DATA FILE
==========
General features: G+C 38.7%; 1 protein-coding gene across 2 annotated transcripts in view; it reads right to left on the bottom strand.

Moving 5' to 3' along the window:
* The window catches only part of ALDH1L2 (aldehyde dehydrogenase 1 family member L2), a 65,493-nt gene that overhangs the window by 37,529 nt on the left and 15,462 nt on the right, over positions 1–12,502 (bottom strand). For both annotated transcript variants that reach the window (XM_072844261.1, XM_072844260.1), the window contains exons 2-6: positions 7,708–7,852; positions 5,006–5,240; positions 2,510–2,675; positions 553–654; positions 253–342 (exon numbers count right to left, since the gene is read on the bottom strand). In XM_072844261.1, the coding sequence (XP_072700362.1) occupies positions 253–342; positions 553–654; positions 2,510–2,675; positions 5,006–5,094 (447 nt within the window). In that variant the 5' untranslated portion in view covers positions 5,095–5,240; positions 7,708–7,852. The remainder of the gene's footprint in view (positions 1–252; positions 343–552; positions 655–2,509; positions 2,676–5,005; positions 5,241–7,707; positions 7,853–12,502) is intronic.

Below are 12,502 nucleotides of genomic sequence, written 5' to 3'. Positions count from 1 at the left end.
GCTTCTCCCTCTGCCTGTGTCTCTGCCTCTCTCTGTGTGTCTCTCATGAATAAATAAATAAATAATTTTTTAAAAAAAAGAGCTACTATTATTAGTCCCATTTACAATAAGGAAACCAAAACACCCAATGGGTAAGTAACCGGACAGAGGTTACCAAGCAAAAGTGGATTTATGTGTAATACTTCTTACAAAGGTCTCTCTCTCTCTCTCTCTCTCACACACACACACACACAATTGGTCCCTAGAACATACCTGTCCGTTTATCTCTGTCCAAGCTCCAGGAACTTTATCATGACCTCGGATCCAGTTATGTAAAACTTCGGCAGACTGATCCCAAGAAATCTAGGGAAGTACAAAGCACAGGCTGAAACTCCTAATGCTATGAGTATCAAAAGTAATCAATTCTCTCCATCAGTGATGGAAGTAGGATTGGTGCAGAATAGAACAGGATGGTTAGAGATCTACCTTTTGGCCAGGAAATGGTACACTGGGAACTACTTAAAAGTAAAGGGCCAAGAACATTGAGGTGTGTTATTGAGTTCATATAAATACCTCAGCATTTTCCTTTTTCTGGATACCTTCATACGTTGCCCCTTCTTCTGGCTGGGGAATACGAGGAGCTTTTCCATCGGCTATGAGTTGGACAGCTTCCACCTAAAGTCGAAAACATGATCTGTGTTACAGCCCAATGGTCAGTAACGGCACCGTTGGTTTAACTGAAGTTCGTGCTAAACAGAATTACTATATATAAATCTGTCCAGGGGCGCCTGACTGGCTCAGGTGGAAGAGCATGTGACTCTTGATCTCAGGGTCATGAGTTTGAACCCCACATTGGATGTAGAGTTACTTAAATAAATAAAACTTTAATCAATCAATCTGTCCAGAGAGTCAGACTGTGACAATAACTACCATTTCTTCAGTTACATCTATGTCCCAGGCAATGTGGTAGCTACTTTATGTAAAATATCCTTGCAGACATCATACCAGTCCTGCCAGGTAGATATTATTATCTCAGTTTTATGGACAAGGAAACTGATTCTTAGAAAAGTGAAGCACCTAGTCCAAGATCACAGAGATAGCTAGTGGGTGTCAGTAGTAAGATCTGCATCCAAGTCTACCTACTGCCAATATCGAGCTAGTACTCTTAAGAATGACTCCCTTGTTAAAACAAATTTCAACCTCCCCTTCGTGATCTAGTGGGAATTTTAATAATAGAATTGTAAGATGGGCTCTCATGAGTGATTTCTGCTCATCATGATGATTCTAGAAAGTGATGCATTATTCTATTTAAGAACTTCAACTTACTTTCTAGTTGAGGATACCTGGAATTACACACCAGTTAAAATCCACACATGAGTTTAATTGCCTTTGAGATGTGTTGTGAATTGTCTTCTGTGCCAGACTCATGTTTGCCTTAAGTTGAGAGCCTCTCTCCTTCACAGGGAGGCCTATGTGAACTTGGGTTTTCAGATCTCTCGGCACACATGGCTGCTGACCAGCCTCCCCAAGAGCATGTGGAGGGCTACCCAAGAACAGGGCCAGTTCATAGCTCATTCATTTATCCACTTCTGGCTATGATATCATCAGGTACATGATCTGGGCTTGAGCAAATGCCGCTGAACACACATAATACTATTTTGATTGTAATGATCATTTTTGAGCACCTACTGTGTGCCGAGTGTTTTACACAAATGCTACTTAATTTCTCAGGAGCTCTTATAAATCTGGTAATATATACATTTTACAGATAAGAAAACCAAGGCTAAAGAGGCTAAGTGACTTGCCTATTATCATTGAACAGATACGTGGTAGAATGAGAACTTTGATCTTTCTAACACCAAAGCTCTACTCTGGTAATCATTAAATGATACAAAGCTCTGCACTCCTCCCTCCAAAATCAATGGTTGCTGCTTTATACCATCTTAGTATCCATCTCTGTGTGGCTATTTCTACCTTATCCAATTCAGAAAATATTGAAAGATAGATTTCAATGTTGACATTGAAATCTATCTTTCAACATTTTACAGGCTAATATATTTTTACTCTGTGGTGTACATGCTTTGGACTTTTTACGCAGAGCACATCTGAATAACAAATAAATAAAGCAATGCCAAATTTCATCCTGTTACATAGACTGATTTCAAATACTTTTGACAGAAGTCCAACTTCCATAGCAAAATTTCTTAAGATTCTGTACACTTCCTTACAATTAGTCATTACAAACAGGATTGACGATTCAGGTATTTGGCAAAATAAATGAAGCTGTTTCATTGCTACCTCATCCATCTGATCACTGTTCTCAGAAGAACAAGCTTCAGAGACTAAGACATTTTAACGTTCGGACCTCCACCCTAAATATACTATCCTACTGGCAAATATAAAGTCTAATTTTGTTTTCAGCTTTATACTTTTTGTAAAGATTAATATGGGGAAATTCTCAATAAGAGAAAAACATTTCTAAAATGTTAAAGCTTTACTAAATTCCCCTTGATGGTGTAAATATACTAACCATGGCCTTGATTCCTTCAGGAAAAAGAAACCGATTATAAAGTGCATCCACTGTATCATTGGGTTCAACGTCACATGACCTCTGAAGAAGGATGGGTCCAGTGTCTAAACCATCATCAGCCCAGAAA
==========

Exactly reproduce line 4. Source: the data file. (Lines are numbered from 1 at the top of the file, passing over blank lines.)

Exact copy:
Below are 12,502 nucleotides of genomic sequence, written 5' to 3'. Positions count from 1 at the left end.